Assam Rotaractors hit bull’s eye on menstrual hygiene
Around 23 per cent of girls, mostly from rural India, drop out of schools after reaching puberty due to lack of menstrual hygiene in public places and institutions, says a UN survey. While a 2014 report by the NGO Dasra titled Spot On! found that nearly 23 million girls quit school annually for want of proper menstrual hygiene facilities which include availability of sanitary napkins and logical awareness of menstruation. After considering this grim scenario, RAC Guwahati Luit, RID 3240, started its ambitious project We For Her, that involves distribution of sanitary pads to rural girls following a short seminar on menstrual hygiene for the beneficiaries.
DRRE Tushar Jalan, as charter president of the club, found a ready partner in Rtr Pulkit Bansar from RAC Siliguri Greater, RID 3240, to take this project targeting rural school girls to greater heights over the last two years. “Till date, we have given 1.1 lakh sanitary pads to 7,950 girls through a network of 36 clubs from Rotary, Rotaract, Interact and Inner Wheel organisations across 17 RI districts in India, Nigeria and Bangladesh,” says Jalan.
Every year, on March 8 – International Women’s Day, the Rotaractors, along with a team of doctors, visit rural schools in Guwahati and other North Eastern States and parts of Bengal under RID 3240, to hold a menstrual hygiene seminar for around an hour. This is followed by distribution of sanitary pads to girl students. “During this seminar, we educate the rural girls on how and why to use such pads; the ways to dispose them; and give suggestions to improve their hygiene. Qutie often, we find parents attending the sessions bombarding us with questions and thus, the seminar extends to nearly three hours at times,” he explains. While some clubs make it a week-long project, others distribute pads over the year based on their convenience.
Over 30,000 sanitary pads were distributed by 17 clubs of the Rotary family to 1,950 girls across eight RI districts in 2017–18, the first year of We For Her project. The lead club did a sample survey to find out the effect of their project. “We are happy to report that around 1,650 (out of 1,950 beneficiaries) have taken to the habit of using pads regularly even after six months, time till the gifted pads last.”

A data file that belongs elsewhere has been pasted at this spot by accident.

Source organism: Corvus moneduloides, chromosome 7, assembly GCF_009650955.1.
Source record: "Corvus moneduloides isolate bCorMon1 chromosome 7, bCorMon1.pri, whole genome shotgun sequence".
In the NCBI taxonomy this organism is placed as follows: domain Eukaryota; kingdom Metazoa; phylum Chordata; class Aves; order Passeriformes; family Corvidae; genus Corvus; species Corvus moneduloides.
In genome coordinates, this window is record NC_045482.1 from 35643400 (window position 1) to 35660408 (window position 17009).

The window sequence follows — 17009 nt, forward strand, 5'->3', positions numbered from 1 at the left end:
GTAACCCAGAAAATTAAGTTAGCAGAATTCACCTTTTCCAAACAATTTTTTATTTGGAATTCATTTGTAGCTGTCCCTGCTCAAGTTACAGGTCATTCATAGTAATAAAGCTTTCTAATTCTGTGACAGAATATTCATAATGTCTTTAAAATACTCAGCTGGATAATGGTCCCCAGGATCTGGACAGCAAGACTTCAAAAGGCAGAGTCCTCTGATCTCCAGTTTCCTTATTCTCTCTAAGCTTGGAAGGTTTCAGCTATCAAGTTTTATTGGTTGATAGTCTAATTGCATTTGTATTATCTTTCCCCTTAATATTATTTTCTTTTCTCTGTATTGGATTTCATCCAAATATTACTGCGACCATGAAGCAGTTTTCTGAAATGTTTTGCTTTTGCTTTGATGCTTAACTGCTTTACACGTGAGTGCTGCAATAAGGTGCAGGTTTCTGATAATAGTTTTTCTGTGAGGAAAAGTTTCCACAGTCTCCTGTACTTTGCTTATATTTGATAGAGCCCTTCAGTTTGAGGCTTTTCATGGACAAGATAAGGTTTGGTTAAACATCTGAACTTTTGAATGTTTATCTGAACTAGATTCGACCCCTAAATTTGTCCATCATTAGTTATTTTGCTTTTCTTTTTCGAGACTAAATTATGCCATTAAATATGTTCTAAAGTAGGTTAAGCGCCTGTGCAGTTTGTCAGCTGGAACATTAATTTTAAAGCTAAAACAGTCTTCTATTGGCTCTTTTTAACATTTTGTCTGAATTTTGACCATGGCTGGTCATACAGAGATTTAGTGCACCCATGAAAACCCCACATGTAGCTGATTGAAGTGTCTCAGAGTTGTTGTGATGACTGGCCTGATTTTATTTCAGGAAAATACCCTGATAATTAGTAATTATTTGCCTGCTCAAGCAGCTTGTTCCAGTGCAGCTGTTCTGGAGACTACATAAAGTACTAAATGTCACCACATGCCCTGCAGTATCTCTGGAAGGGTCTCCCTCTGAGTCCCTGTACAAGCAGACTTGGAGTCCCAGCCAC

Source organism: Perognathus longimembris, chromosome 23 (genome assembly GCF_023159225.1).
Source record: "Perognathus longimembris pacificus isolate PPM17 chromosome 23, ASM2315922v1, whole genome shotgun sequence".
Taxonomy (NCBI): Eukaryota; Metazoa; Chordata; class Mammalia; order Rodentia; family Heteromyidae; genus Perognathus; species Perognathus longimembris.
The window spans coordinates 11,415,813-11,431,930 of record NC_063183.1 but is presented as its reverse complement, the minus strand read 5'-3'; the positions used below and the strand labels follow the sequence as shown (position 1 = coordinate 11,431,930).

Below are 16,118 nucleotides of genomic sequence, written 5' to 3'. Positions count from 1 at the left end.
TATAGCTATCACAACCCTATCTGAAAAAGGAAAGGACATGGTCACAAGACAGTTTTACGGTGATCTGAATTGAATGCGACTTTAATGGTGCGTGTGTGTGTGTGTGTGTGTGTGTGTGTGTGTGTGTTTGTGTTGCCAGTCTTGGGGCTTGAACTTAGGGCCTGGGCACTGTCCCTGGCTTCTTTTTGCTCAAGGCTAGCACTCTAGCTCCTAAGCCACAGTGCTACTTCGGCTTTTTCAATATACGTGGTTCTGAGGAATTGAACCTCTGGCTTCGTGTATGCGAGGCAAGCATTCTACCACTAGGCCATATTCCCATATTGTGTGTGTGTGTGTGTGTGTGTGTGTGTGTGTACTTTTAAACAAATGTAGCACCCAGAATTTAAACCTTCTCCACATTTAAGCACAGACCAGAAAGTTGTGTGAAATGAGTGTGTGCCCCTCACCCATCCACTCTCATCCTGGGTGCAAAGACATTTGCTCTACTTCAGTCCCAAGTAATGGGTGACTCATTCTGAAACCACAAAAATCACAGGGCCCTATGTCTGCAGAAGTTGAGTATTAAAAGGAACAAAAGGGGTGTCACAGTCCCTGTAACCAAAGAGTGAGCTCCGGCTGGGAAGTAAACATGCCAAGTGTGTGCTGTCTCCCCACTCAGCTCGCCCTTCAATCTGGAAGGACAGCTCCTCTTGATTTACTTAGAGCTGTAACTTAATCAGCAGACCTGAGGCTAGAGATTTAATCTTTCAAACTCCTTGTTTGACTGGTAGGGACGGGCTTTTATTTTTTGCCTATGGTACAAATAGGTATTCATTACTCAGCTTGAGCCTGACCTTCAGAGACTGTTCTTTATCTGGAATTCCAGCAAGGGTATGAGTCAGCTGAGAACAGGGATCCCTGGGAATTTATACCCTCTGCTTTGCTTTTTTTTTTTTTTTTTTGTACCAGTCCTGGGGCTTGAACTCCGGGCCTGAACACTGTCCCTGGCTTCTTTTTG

The project crossed borders to encompass Nigeria and Bangladesh in the second year and “the results were most gratifying for us. We distributed 80,000 pads to over 6,000 rural girls at 47 places across the three countries.”
In the last two years, the project has incurred an expenditure of ₹5.5 lakh for purchasing and distributing the pads. “However, the clubs bear the expenditure related to marketing and publicity material such as posters, besides taking care of the logistics,” explains Jalan.
Jalan has reached an understanding with DGE Subhasish Chatterjee that both the district Rotary and Rotaract clubs would join hands to make We For Her a flagship project in RID 3240 during their tenure in 2020–21. “I will be taking this project to more Rotaract clubs in other countries to expand our global footprint.”
Assam Chief Minister Sarbananda Sonowal in his congratulatory message said, “it is heartening that a small project started in Assam has now become successful in distributing sanitary pads to scores of underprivileged girls in rural areas of the country and generating awareness at the grassroots about menstrual hygiene.”
Being recognised with the ‘Best Community Service Project Award’ from the Rotaract South Asia MDIO was one of the proud moments for Jalan and his team, while the DG’s Special Award for Outstanding Project (2017–18) at the first year of its execution boosted the morale of the Rotaractors.
The inspirational words from RI President Barry Rassin “on our efforts in raising health and hygiene awareness that impact girls, women and their communities” gave us immense satisfaction that “we are doing good to the society,” adds Jalan.